What was most attractive to Christo was surface. “It was not so much about making an object, but more about the texture of the object itself”, he says. The results of his continuous and restless experimentations include the Surfaces d’Empaquetage [Packing Surfaces], made of folded and wrinkled lacquered cloth or paper, then washed to highlight the reliefs, and the Cratères [Craters].

This little-known series, presented here at the Centre Pompidou for the first time, is characterized by an extremely commanding physical presence: sand and dust mixed with paint and glue create an earthy-looking bas-relief that expands both inside and outside the surface of the work. Like a lunar landscape, the Craters can be seen as Christo’s answer to Jean Dubuffet’s very textural works of the 1950’s.

Empaquetage, 1961 [Package] Fabric, string, cord and various objects on panel National Gallery of Art, Washington, Dorothy  and Herbert Vogel Collection, 1999.4.1 © Christo 1961  Photo © National Gallery of Art, Washington, NGA Images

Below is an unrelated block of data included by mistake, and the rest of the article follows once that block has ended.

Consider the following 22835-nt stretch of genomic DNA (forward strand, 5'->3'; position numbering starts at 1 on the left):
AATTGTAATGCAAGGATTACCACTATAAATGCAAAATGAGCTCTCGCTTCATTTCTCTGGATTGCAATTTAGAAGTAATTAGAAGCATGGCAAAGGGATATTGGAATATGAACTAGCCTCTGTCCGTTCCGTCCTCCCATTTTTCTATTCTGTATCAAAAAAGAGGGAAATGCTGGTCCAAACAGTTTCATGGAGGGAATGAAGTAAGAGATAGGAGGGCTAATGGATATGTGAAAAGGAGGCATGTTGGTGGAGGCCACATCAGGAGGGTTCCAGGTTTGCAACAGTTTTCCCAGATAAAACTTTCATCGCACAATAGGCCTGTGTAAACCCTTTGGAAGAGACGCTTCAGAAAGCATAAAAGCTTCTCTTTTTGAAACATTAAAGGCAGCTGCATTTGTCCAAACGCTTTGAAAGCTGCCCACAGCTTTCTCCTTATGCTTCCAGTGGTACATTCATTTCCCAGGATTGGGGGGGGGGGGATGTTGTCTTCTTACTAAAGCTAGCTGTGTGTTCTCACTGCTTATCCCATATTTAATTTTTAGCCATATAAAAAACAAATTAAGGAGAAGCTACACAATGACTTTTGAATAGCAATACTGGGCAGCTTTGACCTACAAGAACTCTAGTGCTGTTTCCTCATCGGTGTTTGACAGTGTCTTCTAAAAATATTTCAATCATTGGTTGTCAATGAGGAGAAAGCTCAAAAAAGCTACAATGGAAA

Empaquetage, 1961 [Package]
Fabric, string, cord and various objects on panel
National Gallery of Art, Washington, Dorothy
and Herbert Vogel Collection, 1999.4.1
© Christo 1961
Photo © National Gallery of Art, Washington, NGA Images

Most of Christo’s iconic Empaquetages [Packages] were made between 1958 and the early 1960s by wrapping everyday objects. Fabric, first lacquered and washed, and later left uncoated and simply folded and tied with ropes or twine, was gradually altered with the use of polyethylene. The translucid nature and sculptural sturdiness of polyethylene made it an appealing material to wrap statues and living models as well.

Christo’s first works of art in public spaces were temporary structures made of piled or stacked barrels. Most of these artworks were assembled in a studio he had in Gentilly, on the outskirts of Paris. “I found the cylindrical oil barrels already looked like sculptures themselves” says Christo. “The spilled oil, the bleached out color, the rust, the bumps – I found them very enchanting, very beautiful, because they were ‘real’.”